Sedimentary basins in the North Atlantic Ocean preserve a record of intermittent uplift during Cenozoic times1. These variations in elevation are thought to result from temperature changes within the underlying Icelandic mantle plume2. When parts of the European continental shelf were episodically lifted above sea level, new landscapes were carved by erosion, but these landscapes then subsided and were buried beneath marine sediments3. Here, we use three-dimensional seismic data to reconstruct one of these ancient landscapes that formed off the northwest coast of Europe during the Palaeocene–Eocene Thermal Maximum. We identify a drainage network within the landscape and, by modelling the profiles of individual rivers within this network, we reconstruct the history of surface uplift. We show that the landscape was lifted above sea level in a series of three discrete steps of 200–400 m each. After about 1 million years of subaerial exposure, this landscape was reburied. We use the magnitude and duration of uplift to constrain the temperature and velocity of a mantle-plume anomaly that drove landscape formation. We conclude that pulses of hot, chemically depleted, mantle material spread out radially beneath the lithospheric plate at velocities of ∼35 cm yr−1.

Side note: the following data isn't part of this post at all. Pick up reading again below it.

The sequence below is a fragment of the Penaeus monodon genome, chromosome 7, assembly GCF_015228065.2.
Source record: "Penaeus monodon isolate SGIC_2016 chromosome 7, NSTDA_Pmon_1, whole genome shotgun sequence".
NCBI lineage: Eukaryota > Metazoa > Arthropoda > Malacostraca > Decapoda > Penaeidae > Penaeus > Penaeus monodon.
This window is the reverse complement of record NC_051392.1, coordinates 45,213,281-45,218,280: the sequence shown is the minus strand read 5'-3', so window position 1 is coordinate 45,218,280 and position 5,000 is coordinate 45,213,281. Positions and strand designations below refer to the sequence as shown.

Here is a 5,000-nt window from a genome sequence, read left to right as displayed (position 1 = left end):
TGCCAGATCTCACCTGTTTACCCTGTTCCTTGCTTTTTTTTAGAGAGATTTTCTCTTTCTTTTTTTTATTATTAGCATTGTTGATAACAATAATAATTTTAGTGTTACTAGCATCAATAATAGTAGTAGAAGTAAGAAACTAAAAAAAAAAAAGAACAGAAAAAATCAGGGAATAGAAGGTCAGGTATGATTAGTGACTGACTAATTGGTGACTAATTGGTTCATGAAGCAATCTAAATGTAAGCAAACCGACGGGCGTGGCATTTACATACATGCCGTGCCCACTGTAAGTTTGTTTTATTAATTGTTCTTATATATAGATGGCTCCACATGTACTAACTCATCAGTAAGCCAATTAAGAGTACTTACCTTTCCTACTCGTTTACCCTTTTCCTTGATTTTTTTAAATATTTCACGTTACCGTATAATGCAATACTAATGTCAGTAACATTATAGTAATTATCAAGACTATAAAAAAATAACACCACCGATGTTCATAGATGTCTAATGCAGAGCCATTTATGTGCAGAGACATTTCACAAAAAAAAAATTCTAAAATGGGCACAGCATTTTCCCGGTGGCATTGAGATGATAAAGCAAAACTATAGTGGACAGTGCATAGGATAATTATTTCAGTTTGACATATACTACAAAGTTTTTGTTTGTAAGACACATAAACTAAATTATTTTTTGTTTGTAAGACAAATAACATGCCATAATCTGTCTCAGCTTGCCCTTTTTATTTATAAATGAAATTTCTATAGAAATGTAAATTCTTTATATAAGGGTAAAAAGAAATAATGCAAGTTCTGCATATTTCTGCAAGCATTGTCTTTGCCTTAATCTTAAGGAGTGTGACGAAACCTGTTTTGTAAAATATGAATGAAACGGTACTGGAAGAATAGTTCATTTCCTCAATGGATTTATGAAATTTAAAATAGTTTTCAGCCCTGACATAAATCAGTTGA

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This research is funded by the BP–Cambridge margins project. We are grateful to R. Corfield, I. Frame, B. Lovell, D. Lyness, L. Mackay and J. Rudge for their help. M. Gurnis and R. Westaway provided reviews. Figures were prepared using the GMT, InkScape and ArcGIS software packages. Department of Earth Sciences Contribution Number esc.2064.
The authors declare no competing financial interests.
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Hartley, R., Roberts, G., White, N. et al. Transient convective uplift of an ancient buried landscape. Nature Geosci 4, 562–565 (2011). https://doi.org/10.1038/ngeo1191
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